Multimodal therapy including third-generation CD19.CAR-T-cells in a patient with Scl70+systemic sclerosis and progressive pulmonary fibrosis. (A) Graphical overview of disease course and therapeutic regimen. (B) Top: CAR-T-cells rapidly expanded in vivo and were still detectable after 11 months. The graph shows copy numbers of the CAR construct related to the amount of DNA in peripheral blood mononuclear cells (PBMCs), as determined by PCR. Bottom: High-dimensional spectral flow cytometry was used to phenotype persisting CAR-T-cells at months 3 and 7 after infusion. An antibody against the CD19-CAR construct was used to identify CAR-T-cells. Data from the two time points were in silico concatenated and shown together in single graphs. The dot plots show overlays of persisting CAR-T-cells (blue) with non-CAR total (left) and CD8+ (right) T cells after gating on non-doublet, viable, CD45+CD3+ lymphocytes. (C) B-cell counts were determined by standard conventional flow cytometry. No B-cells could be detected after CAR-T therapy. In 10/23, very low levels of B-cells were redetectable (0.9 /µL). (D) Modified Rodnan Skin Score (mRSS). The degree of skin sclerosis was evaluated by the same treating rheumatologist over time. (E) Thin-section CT. Ground glass opacification and signs of pulmonary fibrosis decreased dramatically after CAR-T-cell therapy. Example axial non-enhanced images before/after CAR-T-cell therapy; (F) CT scoring. Colour-coded coronal images at the indicated time points before/after CAR-T therapy. Based on radiological densities in CT scans (Hounsfield units), cut-off values were chosen to separate lung areas into ‘normal’, ‘ground glass’ and‘fibrosis’ using an algorithm, similar to previously described.6 These areas were imaged by a colour-code (green: normal lung, orange: ground glass, red: fibrosis). Bottom: For volumetric quantification, summarising ground glass and fibrosis indices were calculated, with indices giving the relative volume of affected lung parenchyma. (G) Low-dose CT scans were combined with fibroblast activation protein-inhibitor positron emission tomography (68Ga-FAPI-PET/CT), an imaging modality to assess fibroblast activation in vivo. Pulmonary areas with 68Ga-FAPI-uptake showed a tendency for regression. SUV, standardised uptake value; HU, Hounsfield units. (H) Lung function tests were performed at several time points before and after CAR-T-cell infusion. (I) Selected clinical laboratory test results over time. Additional horizontal lines denote normal ranges. (J) Anti-Scl70 (topoisomerase) autoantibodies over time. The horizontal line denotes the cut-off of normal. (K) Longitudinal measurement of the bioactivity of circulating immune complexes at Fcɣ-receptor-IIIA and -IIA (CD16 and CD32AH) indicating the disappearance of bioactive immune complexes after CAR-T-cell therapy. A functional reporter cell-based assay was applied as reported earlier.16 The bioactivity index was calculated by (mean sample−mean negative control)/(mean positive control−mean negative control)×100, leading to results between 0 and 100. The bioactivity index is both a surrogate of the presence of soluble immune complexes in serum and proof of their bioactivity via Fcɣ-receptor engagement. DLCO-SB/-VA, single-breath/ventilation-adapted diffusion capacities; FVC, forced vital capacity; CRP, C reactive protein; hsTNT, highly sensitive troponin T.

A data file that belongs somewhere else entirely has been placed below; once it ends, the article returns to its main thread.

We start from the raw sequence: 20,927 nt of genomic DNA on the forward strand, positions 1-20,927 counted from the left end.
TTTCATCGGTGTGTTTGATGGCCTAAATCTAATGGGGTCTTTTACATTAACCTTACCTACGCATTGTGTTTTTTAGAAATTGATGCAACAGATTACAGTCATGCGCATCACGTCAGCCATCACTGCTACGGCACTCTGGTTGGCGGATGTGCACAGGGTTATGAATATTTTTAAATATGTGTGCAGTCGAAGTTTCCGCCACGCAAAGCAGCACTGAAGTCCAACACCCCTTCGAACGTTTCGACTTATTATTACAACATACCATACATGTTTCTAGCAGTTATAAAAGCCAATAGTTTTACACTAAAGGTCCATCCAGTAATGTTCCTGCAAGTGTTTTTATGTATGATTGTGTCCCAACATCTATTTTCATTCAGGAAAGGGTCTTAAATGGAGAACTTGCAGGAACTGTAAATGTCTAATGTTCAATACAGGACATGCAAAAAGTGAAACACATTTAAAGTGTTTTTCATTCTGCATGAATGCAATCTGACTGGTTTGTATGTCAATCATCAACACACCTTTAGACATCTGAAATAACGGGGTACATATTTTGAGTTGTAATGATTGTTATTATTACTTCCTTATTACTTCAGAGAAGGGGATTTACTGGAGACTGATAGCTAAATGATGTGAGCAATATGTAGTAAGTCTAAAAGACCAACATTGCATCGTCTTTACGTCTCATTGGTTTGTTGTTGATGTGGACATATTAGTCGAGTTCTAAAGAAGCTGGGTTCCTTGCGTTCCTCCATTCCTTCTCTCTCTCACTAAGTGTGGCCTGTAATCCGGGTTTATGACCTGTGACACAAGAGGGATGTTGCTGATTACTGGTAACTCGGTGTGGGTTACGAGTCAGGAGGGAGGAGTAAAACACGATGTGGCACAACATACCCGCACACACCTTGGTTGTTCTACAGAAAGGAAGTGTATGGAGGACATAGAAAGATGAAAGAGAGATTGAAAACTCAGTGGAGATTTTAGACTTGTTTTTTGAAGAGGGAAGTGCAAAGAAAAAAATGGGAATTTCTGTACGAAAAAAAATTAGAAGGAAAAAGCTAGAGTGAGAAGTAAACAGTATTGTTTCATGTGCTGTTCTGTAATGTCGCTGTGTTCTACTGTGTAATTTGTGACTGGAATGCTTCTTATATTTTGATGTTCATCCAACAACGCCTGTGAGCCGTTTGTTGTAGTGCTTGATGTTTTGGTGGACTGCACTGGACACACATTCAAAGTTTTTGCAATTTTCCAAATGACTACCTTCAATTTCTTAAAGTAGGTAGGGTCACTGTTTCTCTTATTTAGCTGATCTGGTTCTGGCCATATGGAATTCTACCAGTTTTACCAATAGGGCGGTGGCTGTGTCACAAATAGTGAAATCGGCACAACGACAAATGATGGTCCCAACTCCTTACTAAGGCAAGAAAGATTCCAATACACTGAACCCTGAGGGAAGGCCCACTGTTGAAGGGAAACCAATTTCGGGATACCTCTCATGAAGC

Given her poor prognosis, our interdisciplinary team offered the compassionate use of third-generation CD19.CAR-T-cells, for the first time in a non-cancer patient. We generated CD19.CAR-T-cells in our Good Manufactory Practice facility by transducing autologous T-lymphocytes retrovirally with a CAR containing intracellular coactivating domains of CD3ζ, CD28 and 41BB.5 Mycophenolate/nintedanib was stopped before leukapheresis and lymphodepletion chemotherapy (500 mg/m2 cyclophosphamide+30 mg/m2 fludarabine on days −4 to –3, −2).5 On day −3, fever and elevated C reactive protein (CRP) occurred, requiring an empirical antibiotic therapy. On day 0 (October 2022), the patient received 400×106 (5×106/kg of body weight) CD19.CAR-T-cells (figure 1B).5 The same day, she developed a short phase of hypotension (100/50 mm Hg) and a dry cough. A CT scan indicated mild exacerbation of interstitial pneumonia. These CAR-T-cell infusion-associated findings were interpreted as cytokine release syndrome I°. Tocilizumab was not required. CAR-T-cells expanded rapidly and B-cells vanished (figure 1B, C). After day 10, the general condition, cough and CRP regressed to levels prior to chemotherapy. In contrast to systemic lupus,3 CAR-T-cells in our patient did not induce immediate amelioration. Therefore, and according to the will of the patient, mycophenolate and nintedanib were reinitiated.